Governance and Conduct series Board reporting

Video | May 2018 | 4:56
Transcript
Christian Blackwell: Last month we looked at governance as part of our governance and conduct series. This month we are turning our attention to board reporting, and we have been discussing internally, and have come up with five areas that you might be able to improve that reporting.  The first is data quality.  We're here with Tunde Fasoyiro, and we are going to discuss these five areas.  Tunde, what can you tell us about data quality?
Tunde Fasoyiro: One of the challenges that we find with management reports is, at times, the quality of the information is not necessarily embedded within the report. And some reports tend to be long-winded, and that has a knock-on effect on the quality.  But I think what's really important is how these reports are generated.  What sort of work, what sort of preparation has gone into it, to make sure that the output represents what management and the board can use to make an informed decision.
Christian Blackwell: What about having an effective and robust commentary around the actual data that's in the report?
Tunde Fasoyiro: It's important that this is thought through very, very carefully, so that when management are looking at these reports, there is clarity as to what it's saying, and it helps them in forming their own strategy within the business.
Christian Blackwell: And sometimes, there's a risk that, with all of the volume of data that we have, we can run the risk of over-aggregating. Is that something we should be concerned about?
Tunde Fasoyiro: The over-aggregation of reports can pose a challenge, because you find yourself in the position whereby what the report is meant to be saying could easily be – is at the risk of being distorted. Because you're trying to pull a number of reports together, it could lose its focus and its meaning.  If you have an organisation - that is multiple entities, one report, it's important that you are able to look at each aspect of the business independently, as well as looking at it on the aggregate.  So, even though you are aggregating the report together, you should still be able to cut the report, so that you can see what it's saying about one entity in comparison to the other.
Christian Blackwell: Another area of importance and focus is that management reports sometimes tend to focus on historic issues, and they're not proactive in their formation. Can you tell me a little bit more about that?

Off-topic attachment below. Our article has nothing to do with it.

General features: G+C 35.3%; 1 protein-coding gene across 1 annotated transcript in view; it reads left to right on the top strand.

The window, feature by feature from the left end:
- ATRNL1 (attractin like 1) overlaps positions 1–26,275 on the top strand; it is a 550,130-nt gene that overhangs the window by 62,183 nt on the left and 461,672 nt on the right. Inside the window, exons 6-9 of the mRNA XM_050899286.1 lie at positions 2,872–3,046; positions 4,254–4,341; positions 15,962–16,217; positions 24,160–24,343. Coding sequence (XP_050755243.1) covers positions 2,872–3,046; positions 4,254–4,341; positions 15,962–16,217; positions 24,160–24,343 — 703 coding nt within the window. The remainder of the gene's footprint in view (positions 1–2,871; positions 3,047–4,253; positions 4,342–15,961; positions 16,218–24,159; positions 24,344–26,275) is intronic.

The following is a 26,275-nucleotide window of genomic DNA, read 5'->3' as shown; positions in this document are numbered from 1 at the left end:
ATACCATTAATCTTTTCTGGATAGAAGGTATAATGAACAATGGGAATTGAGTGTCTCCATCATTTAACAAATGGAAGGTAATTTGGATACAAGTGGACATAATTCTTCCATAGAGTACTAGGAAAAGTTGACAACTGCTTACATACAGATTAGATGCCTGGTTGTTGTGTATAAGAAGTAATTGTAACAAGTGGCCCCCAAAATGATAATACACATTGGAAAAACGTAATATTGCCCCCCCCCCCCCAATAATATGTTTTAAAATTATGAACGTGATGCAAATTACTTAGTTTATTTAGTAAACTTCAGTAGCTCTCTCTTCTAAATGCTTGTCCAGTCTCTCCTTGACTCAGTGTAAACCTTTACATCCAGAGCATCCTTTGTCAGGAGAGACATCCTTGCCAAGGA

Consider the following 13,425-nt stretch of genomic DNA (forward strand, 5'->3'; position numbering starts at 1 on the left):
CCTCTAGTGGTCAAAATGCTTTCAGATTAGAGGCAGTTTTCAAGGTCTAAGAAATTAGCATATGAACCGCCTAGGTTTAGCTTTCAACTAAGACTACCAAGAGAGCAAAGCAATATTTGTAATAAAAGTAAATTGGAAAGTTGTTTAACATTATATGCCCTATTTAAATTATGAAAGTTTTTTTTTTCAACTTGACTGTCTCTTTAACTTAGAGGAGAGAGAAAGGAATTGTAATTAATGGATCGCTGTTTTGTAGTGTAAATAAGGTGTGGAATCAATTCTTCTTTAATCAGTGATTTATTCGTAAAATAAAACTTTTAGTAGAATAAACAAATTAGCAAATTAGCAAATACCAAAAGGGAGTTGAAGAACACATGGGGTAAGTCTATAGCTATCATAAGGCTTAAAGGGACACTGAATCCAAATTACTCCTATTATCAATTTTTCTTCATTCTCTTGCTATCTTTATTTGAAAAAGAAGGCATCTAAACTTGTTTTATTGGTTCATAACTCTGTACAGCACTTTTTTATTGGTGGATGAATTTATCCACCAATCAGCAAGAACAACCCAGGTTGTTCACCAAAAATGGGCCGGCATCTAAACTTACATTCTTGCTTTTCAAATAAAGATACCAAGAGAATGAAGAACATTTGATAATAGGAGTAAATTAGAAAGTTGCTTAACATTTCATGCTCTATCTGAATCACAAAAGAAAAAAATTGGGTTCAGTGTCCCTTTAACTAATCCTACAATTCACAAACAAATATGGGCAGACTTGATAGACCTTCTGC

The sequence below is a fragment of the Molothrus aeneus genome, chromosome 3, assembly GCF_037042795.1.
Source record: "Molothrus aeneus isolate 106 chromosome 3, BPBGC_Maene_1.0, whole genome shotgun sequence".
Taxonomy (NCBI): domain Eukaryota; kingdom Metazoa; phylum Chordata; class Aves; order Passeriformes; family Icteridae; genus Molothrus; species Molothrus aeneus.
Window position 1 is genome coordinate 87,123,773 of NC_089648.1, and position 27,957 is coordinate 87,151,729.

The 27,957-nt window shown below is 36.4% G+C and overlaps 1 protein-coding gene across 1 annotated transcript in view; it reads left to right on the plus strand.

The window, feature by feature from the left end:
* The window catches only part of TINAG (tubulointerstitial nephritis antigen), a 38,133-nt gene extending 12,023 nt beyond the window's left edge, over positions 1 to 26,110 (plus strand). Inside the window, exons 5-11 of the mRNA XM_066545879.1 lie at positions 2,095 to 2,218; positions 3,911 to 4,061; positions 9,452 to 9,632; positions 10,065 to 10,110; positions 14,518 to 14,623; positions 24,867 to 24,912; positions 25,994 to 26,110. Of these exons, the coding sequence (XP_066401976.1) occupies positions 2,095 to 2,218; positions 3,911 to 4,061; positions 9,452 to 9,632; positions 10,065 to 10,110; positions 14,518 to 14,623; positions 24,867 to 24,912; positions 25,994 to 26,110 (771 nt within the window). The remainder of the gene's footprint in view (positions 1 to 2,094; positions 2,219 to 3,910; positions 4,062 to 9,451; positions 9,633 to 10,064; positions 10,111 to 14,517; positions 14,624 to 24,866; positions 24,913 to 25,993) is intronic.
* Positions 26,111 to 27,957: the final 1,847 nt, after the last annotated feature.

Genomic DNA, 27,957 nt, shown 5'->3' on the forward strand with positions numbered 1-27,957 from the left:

Tunde Fasoyiro: This is key, because again, looking at the reports, it's important to be able to identify where the key issues sit within the report, and what is the basis of these issues.   But it doesn't just end there.  What is being done to rectify these issues, as well, and also to prevent them from happening again, what sort of mitigants are being considered when putting this report together?
Christian Blackwell: How can we link the reporting to the risk appetite of the firm? I know that is part of how we can be more proactive.
Tunde Fasoyiro: The risk appetite of a firm is set by the board ordinarily, that's a key aspect of their corporate governance. So, it's set by the board, but it doesn't just end there, the risk appetite is subject to review, as well, because business models are constantly changing.  And then the other objective of the board is to ensure that the business continuously remains within that risk appetite.  So, if the business is looking at other ventures, given that we now operate within a dynamic, fast-paced industry, it's imperative that the board can take that into account when those recommendations are made.  But the important thing is that the risk appetite can stand the test of time, because it could be subject to external scrutiny, as well.
Christian Blackwell: Thank you very much, Tunde, and thank you everyone for listening. We'll be back next month with another governance and conduct video.

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